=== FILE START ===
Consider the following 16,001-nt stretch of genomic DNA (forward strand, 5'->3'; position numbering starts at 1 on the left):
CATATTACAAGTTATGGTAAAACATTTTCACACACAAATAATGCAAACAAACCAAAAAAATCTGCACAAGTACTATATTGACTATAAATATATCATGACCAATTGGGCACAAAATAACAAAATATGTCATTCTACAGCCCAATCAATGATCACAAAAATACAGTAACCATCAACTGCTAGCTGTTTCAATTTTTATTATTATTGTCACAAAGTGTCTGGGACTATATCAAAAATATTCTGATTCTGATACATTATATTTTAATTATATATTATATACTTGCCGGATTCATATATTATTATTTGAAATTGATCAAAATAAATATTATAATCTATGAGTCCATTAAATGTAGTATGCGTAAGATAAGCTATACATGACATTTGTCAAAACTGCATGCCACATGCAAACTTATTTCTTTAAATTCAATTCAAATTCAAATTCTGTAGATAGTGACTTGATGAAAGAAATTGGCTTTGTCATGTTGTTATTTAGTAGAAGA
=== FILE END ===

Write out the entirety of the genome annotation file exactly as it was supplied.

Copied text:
Consider the following 16,001-nt stretch of genomic DNA (forward strand, 5'->3'; position numbering starts at 1 on the left):
CATATTACAAGTTATGGTAAAACATTTTCACACACAAATAATGCAAACAAACCAAAAAAATCTGCACAAGTACTATATTGACTATAAATATATCATGACCAATTGGGCACAAAATAACAAAATATGTCATTCTACAGCCCAATCAATGATCACAAAAATACAGTAACCATCAACTGCTAGCTGTTTCAATTTTTATTATTATTGTCACAAAGTGTCTGGGACTATATCAAAAATATTCTGATTCTGATACATTATATTTTAATTATATATTATATACTTGCCGGATTCATATATTATTATTTGAAATTGATCAAAATAAATATTATAATCTATGAGTCCATTAAATGTAGTATGCGTAAGATAAGCTATACATGACATTTGTCAAAACTGCATGCCACATGCAAACTTATTTCTTTAAATTCAATTCAAATTCAAATTCTGTAGATAGTGACTTGATGAAAGAAATTGGCTTTGTCATGTTGTTATTTAGTAGAAGA